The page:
Following formal approval of the U.K.’s Online Safety Act, regulator Ofcom has published its first draft codes of practice on how the provisions of the bill should be implemented.
The emphasis is on measures to tackle child sexual abuse and grooming, pro-suicide content, fraud and terrorist content.
“Regulation is here, and we’re wasting no time in setting out how we expect tech firms to protect people from illegal harm online, while upholding freedom of expression,” says Dame Melanie Dawes, Ofcom’s chief executive.
“Children have told us about the dangers they face, and we’re determined to create a safer life online for young people in particular.”
The codes include a series of measures to control friend requests, banning larger and higher-risk services such as the major social media platforms from providing children with lists of suggested friends; suggesting children as friends or making them visible in other users’ connection lists; or making childrens’ connection lists.
Users that don’t appear on a child’s connection list shouldn’t be able to send them direct messages, and their location information shouldn’t be visible to anybody else.
Meanwhile, these larger platforms should use hash matching to check for child sexual abuse material against a database of illegal images, and use automated tools to detect URLs that have been identified as hosting CSAM.
Platforms should also block accounts run by proscribed terrorist organizations, and take measures against fraud, such as using keyword detection to find and remove posts linked to the sale of stolen credentials such as credit card details.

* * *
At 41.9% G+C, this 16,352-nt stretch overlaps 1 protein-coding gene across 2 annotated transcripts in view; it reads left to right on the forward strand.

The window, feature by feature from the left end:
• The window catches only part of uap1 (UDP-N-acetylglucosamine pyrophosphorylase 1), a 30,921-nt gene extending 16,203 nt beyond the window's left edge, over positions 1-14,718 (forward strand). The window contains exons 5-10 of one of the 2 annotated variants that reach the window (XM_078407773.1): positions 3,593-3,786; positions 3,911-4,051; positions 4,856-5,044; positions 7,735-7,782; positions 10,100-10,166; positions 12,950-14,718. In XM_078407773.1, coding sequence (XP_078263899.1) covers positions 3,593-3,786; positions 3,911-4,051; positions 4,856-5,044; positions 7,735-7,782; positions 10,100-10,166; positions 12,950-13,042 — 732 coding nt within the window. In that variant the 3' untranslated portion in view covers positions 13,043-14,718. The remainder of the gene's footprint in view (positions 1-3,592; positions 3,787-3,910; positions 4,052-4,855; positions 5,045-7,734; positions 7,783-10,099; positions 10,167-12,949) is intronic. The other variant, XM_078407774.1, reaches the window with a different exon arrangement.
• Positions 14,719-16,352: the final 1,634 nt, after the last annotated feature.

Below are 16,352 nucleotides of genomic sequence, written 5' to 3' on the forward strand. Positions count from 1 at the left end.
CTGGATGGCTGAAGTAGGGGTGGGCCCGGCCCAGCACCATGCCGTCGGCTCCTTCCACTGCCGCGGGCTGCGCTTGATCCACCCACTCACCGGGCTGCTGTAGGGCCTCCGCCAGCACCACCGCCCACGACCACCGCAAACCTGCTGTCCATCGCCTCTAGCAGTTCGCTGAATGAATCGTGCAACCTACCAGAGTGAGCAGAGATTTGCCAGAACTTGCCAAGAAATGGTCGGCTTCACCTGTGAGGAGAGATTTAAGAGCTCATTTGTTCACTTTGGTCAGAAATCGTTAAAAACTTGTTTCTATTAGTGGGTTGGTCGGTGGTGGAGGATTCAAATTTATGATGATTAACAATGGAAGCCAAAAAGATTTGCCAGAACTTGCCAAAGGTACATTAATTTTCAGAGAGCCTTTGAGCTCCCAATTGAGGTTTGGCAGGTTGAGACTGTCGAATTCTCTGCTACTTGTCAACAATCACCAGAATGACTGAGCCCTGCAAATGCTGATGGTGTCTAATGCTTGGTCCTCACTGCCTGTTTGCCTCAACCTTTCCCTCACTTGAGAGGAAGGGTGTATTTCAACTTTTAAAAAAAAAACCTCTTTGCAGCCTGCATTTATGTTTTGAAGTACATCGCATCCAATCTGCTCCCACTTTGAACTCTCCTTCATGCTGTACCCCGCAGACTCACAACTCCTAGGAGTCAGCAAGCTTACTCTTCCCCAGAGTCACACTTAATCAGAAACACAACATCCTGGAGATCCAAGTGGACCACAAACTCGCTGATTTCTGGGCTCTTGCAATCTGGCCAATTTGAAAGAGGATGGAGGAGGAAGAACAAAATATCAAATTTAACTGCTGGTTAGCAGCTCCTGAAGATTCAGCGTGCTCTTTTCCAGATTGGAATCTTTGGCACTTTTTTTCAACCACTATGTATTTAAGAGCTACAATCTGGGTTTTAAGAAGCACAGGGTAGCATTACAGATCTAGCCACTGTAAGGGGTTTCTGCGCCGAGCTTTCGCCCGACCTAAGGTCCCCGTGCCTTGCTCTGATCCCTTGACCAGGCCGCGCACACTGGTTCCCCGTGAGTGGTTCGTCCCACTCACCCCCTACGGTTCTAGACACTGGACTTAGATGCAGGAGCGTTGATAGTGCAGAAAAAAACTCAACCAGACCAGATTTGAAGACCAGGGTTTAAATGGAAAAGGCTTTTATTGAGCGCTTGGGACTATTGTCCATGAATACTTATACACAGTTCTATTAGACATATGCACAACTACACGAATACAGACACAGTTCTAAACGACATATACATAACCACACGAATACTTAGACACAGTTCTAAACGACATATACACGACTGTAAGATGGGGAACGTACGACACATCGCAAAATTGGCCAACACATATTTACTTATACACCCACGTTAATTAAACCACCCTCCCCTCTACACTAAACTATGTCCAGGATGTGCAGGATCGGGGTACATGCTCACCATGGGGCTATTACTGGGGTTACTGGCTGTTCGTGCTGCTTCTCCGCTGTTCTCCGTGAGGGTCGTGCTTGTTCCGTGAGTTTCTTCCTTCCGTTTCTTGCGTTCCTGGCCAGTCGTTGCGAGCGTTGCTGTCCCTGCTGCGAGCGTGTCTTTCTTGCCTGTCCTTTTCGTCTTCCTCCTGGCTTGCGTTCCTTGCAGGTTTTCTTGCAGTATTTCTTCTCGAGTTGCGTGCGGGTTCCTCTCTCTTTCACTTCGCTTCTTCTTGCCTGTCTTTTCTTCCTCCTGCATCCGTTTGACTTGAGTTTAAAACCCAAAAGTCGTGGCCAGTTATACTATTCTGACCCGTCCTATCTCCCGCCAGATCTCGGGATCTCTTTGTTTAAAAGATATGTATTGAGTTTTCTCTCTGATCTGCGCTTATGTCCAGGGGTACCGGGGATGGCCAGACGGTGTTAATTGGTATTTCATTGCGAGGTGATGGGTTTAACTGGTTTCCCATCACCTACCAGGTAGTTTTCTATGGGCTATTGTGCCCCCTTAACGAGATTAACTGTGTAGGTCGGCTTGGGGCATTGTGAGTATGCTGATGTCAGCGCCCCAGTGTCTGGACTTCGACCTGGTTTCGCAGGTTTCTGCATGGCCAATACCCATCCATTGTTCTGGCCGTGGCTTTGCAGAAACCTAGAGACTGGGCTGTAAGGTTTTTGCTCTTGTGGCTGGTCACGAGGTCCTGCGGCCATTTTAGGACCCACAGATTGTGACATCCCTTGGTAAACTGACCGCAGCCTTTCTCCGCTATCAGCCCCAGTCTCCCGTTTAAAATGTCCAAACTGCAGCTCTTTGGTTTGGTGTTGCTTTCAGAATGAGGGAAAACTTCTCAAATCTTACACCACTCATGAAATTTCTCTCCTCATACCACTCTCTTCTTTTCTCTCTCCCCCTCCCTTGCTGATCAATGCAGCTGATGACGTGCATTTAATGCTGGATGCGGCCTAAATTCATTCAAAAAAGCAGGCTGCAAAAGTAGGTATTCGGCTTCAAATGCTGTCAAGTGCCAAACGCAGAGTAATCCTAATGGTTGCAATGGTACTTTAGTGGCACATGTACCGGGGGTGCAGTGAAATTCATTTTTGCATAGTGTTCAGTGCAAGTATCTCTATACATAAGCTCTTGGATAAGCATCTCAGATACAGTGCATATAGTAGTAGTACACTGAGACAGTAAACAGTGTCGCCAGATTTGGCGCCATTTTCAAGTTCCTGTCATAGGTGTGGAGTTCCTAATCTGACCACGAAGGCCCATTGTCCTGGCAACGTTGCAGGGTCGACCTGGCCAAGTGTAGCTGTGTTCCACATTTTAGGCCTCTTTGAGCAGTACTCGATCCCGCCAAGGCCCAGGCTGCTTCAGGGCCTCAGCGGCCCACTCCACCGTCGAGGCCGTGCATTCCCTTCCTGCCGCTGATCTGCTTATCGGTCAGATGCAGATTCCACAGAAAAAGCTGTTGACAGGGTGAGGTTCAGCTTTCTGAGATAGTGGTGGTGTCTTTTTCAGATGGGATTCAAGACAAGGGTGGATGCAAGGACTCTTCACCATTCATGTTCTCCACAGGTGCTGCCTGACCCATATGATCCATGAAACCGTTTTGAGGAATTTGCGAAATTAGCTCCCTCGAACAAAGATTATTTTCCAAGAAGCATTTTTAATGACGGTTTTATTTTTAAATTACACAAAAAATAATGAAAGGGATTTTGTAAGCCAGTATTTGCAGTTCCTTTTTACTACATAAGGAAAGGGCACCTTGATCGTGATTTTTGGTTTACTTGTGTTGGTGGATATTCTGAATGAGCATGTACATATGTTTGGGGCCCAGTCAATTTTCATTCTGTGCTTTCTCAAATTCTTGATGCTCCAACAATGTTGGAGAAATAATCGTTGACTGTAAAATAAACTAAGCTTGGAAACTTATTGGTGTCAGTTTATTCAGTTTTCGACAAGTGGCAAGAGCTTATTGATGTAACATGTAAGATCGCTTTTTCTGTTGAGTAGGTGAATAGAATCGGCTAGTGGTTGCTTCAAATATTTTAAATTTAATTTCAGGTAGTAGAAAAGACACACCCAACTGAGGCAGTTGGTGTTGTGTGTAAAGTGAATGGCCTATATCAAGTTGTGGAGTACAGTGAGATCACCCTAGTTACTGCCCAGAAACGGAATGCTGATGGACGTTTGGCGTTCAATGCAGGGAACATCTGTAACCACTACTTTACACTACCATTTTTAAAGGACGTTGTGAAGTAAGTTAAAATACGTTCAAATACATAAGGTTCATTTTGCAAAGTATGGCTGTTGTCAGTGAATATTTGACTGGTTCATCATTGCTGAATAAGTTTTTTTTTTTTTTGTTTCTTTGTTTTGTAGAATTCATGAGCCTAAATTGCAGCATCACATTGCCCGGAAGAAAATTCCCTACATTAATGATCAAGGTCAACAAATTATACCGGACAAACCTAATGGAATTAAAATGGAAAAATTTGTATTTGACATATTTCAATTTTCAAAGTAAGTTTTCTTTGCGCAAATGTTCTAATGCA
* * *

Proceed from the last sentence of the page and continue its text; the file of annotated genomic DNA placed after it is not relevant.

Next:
The codes also specify governance requirements such as the need for a named person responsible for compliance, well-resourced content and search moderation teams, performance targets and subsequent monitoring; and clear policies on how content is reviewed. Recommender algorithms should be put through safety tests to make sure they’re not spreading illegal content.
“It’s vital companies are proactive in assessing and understanding the potential risks on their platforms, and taking steps to make sure safety is designed in,” says Susie Hargreaves, chief executive of the Internet Watch Foundation, a charity that works against child sexual exploitation.
“Companies in scope of the regulations now have a huge opportunity to be part of a real step forward in terms of child safety.”
There are concerns over the Online Safety Act, most notably in terms of privacy. But while the government has backed away from suggestions that companies should be forced to break encryption, many fear that the use of hash matching will have problems, too.
It’s prone to false positives, which, says founder and CEO of encrypted email service Proton Andy Yen, “would put law-abiding users at risk and bog the system down, forcing companies or law enforcement to investigate perfectly innocent media, potentially diverting resources away from real cases of abuse.”
Two years ago, Apple abandoned plans to introduce a type of hash matching, citing the risk that it could lead to bulk surveillance; there are also concerns that it can be easily fooled.
Currently up for public consultation, the Ofcom codes are expected to come into force at the end of next year.